I just sit back and smile, while viewing some of most vibrant reds, oranges, greens and blues that I’ve ever had the chance to capture with a camera. I’m not sure what most folks expect from the Texas panhandle but I know it’s a region full of color and life. A photographer could spend a lifetime exploring this region and never tire of it’s beauty and majesty. I know I never will.

Palo Duro Colors

Those Palo Duro Colors – Canyon, Texas
Copyright © 2010 Jeff Lynch Photography
Shot taken with a Canon EOS 5D Mark II set on aperture (Av) priority using a TS-E 24mm f/3.5L II lens tripod mounted. The exposure was taken at 24mm, f/18 for 1/10th of a second at ISO 100 with a Singh-Ray warming polarizer filter. Post capture processing was done in Adobe’s Lightroom 3.

Click on the image above for a larger version.

Coming Soon!

Landscapes of the Texas Plains & Canyons

Click on the image above for a sneak peek.

Blogging from the WordPress IOS App

Since I’m in the middle of migrating from my 13″ MBP to a 15″ MBP, I thought I’d try out the new WordPress application for IOS 4.2 on my iPad. So here goes nothing!

Castle Peak

Castle Peak – Palo Duro Canyon, Texas
Copyright © 2010 Jeff Lynch Photography
Shot taken with a Canon EOS 5D Mark II set on aperture (Av) priority using an EF 17-40mm f/4L USM lens tripod mounted. The exposure was taken at 21mm, f/16 for 1/13th of a second at ISO 100. Post capture processing was done in Adobe’s Lightroom 3.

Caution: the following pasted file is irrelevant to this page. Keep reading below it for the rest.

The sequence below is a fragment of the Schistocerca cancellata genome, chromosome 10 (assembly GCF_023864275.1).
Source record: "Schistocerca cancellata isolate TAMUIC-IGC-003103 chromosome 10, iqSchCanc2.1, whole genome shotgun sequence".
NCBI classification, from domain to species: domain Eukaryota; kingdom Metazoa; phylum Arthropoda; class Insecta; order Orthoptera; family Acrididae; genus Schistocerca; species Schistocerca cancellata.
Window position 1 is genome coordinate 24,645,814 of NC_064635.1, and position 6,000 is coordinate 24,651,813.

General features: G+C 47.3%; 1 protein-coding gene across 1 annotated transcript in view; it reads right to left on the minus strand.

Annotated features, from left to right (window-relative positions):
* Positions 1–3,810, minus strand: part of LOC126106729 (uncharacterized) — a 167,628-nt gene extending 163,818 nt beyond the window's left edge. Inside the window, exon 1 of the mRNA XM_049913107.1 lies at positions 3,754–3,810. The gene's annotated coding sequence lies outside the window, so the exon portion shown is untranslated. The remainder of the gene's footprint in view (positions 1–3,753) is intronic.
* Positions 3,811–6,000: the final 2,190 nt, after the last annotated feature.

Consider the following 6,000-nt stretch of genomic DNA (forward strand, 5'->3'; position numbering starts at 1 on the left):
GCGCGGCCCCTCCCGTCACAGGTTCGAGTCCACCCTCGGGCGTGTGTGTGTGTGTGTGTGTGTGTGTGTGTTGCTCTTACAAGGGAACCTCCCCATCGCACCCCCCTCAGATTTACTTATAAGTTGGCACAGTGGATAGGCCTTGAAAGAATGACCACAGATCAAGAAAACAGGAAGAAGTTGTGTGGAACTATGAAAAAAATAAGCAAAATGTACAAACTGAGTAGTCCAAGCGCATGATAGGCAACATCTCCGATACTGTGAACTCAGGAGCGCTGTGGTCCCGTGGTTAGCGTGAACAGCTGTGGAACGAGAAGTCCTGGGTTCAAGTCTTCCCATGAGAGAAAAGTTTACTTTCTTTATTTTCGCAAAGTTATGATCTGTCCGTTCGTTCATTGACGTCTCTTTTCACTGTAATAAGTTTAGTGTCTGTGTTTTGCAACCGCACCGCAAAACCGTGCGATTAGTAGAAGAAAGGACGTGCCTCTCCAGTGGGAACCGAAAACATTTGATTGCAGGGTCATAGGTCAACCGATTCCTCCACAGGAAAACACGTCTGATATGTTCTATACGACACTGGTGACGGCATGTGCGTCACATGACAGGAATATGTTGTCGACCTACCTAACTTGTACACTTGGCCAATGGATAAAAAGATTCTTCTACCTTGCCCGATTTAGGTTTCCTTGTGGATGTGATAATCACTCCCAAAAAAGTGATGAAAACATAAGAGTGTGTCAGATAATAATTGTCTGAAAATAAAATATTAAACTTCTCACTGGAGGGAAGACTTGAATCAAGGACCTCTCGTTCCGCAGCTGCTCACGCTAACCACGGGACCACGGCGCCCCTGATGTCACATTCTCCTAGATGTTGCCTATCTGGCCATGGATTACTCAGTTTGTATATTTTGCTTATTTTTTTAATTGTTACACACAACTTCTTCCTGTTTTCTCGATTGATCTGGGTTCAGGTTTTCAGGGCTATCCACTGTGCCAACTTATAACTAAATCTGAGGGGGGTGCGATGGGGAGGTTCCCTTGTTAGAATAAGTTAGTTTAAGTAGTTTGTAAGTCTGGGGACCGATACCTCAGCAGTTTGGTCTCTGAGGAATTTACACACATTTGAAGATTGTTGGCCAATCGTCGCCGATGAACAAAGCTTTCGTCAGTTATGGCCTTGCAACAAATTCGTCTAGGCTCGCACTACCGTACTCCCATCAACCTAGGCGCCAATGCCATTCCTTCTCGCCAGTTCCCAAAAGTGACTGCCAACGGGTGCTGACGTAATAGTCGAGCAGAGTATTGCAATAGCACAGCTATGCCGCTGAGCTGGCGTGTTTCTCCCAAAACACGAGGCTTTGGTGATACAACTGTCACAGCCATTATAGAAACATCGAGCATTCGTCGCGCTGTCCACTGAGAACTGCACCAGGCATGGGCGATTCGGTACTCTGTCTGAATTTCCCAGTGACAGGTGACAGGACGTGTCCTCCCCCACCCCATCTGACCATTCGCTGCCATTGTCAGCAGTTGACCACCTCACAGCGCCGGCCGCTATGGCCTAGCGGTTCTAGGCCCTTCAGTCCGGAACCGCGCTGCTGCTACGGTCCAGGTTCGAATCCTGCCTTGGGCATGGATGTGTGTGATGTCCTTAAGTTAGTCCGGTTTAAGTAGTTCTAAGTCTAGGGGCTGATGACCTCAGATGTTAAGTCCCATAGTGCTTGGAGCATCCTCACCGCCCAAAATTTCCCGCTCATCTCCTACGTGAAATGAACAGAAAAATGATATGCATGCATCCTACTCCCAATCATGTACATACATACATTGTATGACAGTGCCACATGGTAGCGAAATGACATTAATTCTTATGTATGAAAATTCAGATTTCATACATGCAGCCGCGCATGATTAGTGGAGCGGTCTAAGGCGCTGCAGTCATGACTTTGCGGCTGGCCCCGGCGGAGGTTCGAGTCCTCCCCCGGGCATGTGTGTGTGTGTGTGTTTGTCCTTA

Click on the image above for a larger version.

A few years ago I bought a hard copy edition of Wyman Meinzer’s book Canyons of the Texas High Plains published by Texas Tech University Press in 2001. This book contains a stunning collection of the most incredible images ever taken in the canyons of the Texas panhandle. It also contains a ten page introduction by noted author and historian, Frederick J. Rathjen, covering the geological and historical significance of the Texas plains and canyon lands. For any photographer serious about exploring this region with a camera, Wyman Meinzer’s book is required reading.